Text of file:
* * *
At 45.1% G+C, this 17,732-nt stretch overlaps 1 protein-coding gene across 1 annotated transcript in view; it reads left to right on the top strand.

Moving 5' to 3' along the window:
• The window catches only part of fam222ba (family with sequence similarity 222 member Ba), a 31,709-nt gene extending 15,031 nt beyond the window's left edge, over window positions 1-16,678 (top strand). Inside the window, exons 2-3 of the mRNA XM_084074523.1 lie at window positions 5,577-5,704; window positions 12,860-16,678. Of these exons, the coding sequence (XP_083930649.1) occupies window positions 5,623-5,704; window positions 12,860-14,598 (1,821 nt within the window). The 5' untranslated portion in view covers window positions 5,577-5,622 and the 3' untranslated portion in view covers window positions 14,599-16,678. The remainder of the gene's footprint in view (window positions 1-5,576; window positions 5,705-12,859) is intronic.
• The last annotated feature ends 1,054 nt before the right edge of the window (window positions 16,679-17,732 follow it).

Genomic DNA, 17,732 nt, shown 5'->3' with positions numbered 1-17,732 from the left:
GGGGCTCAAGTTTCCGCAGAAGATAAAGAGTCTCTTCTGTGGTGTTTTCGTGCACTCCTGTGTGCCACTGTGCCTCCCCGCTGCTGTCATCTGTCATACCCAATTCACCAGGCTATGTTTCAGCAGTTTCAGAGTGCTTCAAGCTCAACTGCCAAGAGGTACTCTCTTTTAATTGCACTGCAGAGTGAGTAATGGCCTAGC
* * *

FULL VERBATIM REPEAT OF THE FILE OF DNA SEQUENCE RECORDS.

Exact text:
At 45.1% G+C, this 17,732-nt stretch overlaps 1 protein-coding gene across 1 annotated transcript in view; it reads left to right on the top strand.

Moving 5' to 3' along the window:
• The window catches only part of fam222ba (family with sequence similarity 222 member Ba), a 31,709-nt gene extending 15,031 nt beyond the window's left edge, over window positions 1-16,678 (top strand). Inside the window, exons 2-3 of the mRNA XM_084074523.1 lie at window positions 5,577-5,704; window positions 12,860-16,678. Of these exons, the coding sequence (XP_083930649.1) occupies window positions 5,623-5,704; window positions 12,860-14,598 (1,821 nt within the window). The 5' untranslated portion in view covers window positions 5,577-5,622 and the 3' untranslated portion in view covers window positions 14,599-16,678. The remainder of the gene's footprint in view (window positions 1-5,576; window positions 5,705-12,859) is intronic.
• The last annotated feature ends 1,054 nt before the right edge of the window (window positions 16,679-17,732 follow it).

Genomic DNA, 17,732 nt, shown 5'->3' with positions numbered 1-17,732 from the left:
GGGGCTCAAGTTTCCGCAGAAGATAAAGAGTCTCTTCTGTGGTGTTTTCGTGCACTCCTGTGTGCCACTGTGCCTCCCCGCTGCTGTCATCTGTCATACCCAATTCACCAGGCTATGTTTCAGCAGTTTCAGAGTGCTTCAAGCTCAACTGCCAAGAGGTACTCTCTTTTAATTGCACTGCAGAGTGAGTAATGGCCTAGC